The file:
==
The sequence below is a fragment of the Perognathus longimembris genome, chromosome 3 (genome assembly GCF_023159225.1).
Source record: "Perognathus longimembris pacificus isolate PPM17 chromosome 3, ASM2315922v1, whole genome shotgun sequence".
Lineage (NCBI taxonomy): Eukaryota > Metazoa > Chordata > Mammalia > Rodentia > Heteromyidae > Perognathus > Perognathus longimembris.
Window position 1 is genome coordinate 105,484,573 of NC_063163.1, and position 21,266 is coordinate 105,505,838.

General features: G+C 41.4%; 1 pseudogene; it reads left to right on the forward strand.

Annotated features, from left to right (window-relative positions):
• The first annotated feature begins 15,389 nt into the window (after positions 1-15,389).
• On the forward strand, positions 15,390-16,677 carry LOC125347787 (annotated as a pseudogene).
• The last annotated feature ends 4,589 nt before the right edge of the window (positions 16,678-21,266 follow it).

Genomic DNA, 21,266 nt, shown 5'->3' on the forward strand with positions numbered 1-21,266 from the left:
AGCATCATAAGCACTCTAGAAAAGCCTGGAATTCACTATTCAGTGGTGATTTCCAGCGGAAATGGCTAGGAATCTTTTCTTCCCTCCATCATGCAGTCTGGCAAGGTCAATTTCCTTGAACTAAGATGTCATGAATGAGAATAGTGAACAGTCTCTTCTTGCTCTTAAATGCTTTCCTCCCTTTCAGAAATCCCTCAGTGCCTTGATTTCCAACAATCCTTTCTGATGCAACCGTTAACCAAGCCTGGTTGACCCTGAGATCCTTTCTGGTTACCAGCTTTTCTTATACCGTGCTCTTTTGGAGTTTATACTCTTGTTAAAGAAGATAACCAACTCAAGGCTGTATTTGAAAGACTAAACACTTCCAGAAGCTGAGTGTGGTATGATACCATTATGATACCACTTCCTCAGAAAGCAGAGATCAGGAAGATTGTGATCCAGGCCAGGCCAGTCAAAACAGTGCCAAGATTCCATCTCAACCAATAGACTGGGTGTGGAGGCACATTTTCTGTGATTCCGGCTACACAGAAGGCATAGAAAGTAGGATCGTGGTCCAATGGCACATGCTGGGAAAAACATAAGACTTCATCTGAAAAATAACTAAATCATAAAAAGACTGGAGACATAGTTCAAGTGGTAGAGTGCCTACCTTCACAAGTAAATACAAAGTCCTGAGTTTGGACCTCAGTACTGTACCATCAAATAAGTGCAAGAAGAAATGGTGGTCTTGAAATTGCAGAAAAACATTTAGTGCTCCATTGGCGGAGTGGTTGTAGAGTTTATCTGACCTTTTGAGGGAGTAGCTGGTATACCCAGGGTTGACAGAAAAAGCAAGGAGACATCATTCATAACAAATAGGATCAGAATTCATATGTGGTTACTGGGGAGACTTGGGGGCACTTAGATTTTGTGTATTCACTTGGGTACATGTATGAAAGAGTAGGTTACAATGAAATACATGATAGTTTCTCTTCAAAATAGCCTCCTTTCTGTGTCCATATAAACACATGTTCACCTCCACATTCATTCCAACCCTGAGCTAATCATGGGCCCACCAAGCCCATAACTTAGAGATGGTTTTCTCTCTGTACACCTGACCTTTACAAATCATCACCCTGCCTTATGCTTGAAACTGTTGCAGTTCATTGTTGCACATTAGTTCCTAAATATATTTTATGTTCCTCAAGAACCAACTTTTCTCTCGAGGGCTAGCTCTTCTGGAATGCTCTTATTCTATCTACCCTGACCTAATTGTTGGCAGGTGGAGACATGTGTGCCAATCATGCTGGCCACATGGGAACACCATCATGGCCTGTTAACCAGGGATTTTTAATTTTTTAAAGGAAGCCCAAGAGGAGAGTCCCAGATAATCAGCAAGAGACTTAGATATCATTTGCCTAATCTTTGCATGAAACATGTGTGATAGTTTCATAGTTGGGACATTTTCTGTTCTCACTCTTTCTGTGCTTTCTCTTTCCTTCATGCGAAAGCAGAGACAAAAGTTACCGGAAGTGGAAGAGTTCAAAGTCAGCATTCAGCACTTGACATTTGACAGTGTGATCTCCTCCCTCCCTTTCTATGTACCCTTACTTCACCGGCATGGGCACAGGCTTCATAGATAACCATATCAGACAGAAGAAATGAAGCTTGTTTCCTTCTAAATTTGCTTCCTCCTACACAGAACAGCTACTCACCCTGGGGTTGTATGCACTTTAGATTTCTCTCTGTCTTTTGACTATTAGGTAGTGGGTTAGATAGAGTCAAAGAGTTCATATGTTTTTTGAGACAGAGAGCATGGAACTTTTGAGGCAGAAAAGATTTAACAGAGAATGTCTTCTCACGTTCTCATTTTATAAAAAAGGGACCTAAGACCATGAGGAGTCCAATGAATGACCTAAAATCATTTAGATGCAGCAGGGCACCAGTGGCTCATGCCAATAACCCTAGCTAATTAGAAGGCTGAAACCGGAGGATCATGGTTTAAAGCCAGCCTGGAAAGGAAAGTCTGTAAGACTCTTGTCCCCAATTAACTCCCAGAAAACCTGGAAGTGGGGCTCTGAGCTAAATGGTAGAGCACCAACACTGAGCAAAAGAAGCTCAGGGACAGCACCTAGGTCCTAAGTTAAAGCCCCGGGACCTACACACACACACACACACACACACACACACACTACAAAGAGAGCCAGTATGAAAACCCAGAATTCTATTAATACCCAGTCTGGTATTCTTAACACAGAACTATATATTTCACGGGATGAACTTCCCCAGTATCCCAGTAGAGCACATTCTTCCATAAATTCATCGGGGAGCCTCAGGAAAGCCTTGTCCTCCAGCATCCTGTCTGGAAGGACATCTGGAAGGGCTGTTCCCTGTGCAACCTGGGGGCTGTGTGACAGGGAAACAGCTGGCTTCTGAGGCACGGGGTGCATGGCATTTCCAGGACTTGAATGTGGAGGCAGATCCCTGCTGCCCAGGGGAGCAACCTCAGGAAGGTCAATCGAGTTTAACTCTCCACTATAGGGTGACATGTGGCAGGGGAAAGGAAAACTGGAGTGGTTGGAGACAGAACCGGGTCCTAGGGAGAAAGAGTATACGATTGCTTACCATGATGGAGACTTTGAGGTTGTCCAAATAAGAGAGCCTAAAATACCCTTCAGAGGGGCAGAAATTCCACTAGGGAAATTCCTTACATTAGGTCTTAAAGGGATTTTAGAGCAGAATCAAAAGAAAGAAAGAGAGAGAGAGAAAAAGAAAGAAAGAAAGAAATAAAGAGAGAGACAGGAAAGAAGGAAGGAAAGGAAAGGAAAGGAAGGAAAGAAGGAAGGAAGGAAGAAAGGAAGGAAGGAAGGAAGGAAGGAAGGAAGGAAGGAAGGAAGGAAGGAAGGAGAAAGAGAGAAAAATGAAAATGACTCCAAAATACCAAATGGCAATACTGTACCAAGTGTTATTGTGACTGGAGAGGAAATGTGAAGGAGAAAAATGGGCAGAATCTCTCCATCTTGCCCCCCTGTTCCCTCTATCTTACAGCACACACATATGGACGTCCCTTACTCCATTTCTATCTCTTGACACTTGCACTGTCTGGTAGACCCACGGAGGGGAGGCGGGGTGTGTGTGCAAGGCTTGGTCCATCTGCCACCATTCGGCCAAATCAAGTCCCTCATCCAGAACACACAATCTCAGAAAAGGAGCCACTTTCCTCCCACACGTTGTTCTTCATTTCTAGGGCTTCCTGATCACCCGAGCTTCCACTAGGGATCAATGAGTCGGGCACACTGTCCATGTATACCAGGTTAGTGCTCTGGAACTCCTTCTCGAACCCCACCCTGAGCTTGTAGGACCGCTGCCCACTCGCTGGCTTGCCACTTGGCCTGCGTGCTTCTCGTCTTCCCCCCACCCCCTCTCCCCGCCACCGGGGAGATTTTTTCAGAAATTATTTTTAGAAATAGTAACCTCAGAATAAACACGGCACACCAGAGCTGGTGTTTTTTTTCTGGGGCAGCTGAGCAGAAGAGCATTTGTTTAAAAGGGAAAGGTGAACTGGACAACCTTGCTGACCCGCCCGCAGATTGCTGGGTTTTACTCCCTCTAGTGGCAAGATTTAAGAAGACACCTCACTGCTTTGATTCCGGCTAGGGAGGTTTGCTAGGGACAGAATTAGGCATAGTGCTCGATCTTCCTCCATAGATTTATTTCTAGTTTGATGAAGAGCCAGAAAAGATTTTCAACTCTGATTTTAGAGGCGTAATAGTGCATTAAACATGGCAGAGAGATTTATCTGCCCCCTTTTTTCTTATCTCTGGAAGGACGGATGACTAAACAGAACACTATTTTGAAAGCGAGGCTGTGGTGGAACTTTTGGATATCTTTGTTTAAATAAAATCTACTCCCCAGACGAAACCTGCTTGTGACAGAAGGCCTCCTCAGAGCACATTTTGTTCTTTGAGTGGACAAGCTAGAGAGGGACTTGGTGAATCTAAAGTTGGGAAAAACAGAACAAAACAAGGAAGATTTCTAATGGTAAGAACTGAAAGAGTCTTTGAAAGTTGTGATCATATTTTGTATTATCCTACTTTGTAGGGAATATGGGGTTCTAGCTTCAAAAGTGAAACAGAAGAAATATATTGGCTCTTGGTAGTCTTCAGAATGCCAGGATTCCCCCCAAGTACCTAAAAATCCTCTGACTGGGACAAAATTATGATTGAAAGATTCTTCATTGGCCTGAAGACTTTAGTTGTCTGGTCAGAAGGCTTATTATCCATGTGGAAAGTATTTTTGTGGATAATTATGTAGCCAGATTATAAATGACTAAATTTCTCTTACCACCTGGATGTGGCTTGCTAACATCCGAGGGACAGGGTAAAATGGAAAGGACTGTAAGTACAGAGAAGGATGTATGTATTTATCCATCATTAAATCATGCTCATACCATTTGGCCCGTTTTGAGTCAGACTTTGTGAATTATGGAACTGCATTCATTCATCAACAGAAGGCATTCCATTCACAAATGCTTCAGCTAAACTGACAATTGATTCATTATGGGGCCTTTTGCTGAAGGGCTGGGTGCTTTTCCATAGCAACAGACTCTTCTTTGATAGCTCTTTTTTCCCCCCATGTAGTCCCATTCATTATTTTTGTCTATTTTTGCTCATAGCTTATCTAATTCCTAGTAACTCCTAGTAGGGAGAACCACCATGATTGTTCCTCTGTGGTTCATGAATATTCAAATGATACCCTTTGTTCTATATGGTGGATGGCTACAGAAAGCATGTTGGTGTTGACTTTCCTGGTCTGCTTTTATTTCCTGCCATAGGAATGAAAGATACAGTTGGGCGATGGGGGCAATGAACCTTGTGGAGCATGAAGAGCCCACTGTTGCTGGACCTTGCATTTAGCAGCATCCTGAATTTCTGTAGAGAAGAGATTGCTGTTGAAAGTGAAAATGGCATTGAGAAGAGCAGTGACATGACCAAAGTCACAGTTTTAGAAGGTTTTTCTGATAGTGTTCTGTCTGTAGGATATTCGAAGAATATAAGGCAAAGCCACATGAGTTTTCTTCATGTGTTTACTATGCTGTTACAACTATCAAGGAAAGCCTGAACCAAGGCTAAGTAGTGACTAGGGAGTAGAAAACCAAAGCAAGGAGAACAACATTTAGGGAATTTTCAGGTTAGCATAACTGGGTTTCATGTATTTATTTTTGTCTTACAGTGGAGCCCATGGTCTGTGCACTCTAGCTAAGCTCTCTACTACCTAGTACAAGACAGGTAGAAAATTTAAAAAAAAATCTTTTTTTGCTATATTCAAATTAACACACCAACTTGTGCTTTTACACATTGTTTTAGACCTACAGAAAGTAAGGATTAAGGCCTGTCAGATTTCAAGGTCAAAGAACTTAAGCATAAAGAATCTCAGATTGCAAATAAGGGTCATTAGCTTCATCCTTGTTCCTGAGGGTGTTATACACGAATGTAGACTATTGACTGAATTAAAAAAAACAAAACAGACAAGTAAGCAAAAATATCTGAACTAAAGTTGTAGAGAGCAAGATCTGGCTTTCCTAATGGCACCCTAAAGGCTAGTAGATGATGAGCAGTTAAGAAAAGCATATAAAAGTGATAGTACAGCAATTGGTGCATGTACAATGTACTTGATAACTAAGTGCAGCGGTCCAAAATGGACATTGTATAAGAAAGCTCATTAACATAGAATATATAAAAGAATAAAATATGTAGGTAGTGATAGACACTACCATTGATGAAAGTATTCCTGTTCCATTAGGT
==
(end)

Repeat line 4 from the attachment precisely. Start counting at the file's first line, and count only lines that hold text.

Window position 1 is genome coordinate 105,484,573 of NC_063163.1, and position 21,266 is coordinate 105,505,838.